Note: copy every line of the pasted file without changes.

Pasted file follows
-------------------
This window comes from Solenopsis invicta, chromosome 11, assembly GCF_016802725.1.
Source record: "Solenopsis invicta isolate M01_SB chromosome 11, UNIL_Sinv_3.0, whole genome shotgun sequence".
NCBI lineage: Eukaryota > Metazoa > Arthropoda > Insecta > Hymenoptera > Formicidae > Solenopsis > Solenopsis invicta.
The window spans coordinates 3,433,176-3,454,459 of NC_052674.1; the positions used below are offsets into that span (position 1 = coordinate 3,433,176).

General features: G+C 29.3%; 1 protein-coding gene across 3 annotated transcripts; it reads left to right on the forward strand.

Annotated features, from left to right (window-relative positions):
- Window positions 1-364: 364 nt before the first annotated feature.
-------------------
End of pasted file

This window comes from Solenopsis invicta, chromosome 11, assembly GCF_016802725.1.
Source record: "Solenopsis invicta isolate M01_SB chromosome 11, UNIL_Sinv_3.0, whole genome shotgun sequence".
NCBI lineage: Eukaryota > Metazoa > Arthropoda > Insecta > Hymenoptera > Formicidae > Solenopsis > Solenopsis invicta.
The window spans coordinates 3,433,176-3,454,459 of NC_052674.1; the positions used below are offsets into that span (position 1 = coordinate 3,433,176).

General features: G+C 29.3%; 1 protein-coding gene across 3 annotated transcripts; it reads left to right on the forward strand.

Annotated features, from left to right (window-relative positions):
- Window positions 1-364: 364 nt before the first annotated feature.